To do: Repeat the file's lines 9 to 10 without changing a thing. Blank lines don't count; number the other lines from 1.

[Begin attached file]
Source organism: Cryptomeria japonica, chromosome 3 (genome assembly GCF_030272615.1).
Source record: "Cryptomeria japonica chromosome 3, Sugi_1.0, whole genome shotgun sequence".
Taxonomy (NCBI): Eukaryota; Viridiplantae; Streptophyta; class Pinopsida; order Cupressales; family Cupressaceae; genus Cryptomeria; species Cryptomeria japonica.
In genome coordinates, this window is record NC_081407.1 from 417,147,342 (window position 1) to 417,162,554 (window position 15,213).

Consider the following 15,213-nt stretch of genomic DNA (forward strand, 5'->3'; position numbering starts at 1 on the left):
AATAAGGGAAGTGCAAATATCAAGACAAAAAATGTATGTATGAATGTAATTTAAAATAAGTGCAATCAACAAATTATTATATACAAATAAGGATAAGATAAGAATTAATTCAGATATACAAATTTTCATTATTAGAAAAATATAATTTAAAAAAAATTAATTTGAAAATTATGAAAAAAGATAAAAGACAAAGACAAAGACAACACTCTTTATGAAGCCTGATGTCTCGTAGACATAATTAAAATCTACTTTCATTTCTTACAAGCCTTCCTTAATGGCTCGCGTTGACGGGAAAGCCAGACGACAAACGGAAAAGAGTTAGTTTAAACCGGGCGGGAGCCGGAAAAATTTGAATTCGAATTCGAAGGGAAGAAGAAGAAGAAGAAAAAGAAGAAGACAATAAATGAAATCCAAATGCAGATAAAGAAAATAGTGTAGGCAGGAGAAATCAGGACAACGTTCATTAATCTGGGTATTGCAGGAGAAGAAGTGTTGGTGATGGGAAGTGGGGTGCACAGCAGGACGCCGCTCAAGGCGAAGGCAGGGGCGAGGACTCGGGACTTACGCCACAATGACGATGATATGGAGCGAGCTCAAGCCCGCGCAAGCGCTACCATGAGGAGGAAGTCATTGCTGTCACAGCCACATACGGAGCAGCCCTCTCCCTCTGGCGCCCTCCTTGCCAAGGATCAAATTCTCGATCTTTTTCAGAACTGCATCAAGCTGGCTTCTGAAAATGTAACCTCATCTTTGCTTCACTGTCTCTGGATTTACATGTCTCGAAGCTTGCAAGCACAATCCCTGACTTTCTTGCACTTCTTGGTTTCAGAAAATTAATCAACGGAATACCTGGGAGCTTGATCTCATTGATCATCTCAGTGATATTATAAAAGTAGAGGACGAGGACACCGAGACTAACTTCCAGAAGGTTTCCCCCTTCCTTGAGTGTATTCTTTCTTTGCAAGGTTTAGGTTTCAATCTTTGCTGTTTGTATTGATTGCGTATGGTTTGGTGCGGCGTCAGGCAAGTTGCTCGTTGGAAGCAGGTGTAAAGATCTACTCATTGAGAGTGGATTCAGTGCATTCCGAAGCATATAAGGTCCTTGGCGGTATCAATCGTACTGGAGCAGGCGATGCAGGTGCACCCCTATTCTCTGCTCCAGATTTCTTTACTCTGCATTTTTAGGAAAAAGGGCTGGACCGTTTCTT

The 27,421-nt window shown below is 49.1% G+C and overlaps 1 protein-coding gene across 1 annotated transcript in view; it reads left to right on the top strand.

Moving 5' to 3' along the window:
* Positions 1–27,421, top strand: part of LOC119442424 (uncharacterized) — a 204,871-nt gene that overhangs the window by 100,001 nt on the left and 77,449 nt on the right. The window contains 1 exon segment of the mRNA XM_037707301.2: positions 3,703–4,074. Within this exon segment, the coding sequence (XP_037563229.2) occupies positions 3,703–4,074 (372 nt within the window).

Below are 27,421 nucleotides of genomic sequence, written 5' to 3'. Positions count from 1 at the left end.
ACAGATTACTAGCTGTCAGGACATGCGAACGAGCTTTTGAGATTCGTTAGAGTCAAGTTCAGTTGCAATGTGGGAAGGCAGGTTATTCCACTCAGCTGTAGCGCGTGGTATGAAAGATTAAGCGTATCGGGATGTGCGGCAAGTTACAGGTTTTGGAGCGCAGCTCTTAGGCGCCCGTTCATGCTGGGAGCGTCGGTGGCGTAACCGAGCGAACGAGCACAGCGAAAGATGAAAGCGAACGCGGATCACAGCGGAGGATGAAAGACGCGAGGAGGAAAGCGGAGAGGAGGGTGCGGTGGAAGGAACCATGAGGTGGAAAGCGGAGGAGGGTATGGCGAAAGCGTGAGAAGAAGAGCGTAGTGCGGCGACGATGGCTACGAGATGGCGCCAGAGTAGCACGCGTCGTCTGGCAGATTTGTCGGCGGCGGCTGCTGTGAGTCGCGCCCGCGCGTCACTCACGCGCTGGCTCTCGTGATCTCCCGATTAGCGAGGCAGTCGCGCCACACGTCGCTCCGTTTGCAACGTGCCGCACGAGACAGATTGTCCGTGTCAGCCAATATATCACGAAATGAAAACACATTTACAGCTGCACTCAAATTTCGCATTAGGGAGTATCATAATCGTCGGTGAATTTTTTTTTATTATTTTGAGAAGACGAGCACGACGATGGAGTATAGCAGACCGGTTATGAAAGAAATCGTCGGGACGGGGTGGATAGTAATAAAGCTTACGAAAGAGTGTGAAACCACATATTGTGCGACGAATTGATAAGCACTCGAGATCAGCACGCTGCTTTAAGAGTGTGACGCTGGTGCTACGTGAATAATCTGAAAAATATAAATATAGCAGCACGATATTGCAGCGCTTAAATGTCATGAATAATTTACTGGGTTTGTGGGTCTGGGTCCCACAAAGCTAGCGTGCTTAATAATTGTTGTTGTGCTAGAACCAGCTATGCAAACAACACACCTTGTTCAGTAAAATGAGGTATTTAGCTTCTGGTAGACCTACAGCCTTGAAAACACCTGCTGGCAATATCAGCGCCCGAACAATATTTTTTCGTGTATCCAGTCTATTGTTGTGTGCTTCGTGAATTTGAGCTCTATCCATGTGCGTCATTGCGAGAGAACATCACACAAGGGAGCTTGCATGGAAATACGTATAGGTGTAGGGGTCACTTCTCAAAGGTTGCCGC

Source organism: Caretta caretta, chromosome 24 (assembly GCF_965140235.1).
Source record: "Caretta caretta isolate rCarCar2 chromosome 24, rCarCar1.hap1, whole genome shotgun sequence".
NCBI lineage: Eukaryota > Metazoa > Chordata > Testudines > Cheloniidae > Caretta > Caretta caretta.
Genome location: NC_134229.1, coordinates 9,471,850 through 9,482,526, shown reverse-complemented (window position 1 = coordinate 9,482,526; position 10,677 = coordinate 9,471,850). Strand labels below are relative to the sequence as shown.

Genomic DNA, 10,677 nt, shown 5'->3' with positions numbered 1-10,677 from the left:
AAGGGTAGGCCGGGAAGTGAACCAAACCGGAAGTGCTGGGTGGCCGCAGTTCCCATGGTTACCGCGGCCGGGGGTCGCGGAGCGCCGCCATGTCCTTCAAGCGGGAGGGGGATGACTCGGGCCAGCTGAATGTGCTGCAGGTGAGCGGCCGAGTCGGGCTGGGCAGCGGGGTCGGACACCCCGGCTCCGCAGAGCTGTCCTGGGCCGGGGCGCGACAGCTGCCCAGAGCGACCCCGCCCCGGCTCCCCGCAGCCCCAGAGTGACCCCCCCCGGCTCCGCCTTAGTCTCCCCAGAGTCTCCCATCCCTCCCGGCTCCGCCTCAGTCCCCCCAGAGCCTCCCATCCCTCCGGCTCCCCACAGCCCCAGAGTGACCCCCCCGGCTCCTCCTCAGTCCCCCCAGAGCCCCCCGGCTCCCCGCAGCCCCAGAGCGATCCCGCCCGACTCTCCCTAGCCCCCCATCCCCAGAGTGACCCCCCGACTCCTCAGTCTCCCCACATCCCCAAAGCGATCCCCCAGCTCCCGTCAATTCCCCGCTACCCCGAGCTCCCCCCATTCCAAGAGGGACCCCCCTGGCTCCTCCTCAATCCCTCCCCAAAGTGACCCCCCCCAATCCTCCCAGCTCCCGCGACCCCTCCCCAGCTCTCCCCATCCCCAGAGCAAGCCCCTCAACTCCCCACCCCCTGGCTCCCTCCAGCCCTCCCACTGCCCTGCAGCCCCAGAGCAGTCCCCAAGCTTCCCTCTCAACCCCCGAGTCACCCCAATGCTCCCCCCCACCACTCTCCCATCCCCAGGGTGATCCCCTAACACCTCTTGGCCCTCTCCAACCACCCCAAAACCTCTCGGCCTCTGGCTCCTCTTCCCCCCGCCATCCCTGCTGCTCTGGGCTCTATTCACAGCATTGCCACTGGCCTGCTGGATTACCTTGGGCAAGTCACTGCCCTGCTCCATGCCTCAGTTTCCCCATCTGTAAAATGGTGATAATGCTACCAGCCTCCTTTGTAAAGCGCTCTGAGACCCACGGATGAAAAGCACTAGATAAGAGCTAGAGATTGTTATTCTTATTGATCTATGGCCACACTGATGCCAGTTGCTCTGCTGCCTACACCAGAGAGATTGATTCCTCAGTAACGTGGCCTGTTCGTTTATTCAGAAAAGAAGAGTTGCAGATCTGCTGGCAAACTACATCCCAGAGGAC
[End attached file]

* Positions 1–27,421, top strand: part of LOC119442424 (uncharacterized) — a 204,871-nt gene that overhangs the window by 100,001 nt on the left and 77,449 nt on the right. The window contains 1 exon segment of the mRNA XM_037707301.2: positions 3,703–4,074. Within this exon segment, the coding sequence (XP_037563229.2) occupies positions 3,703–4,074 (372 nt within the window).

Below are 27,421 nucleotides of genomic sequence, written 5' to 3'. Positions count from 1 at the left end.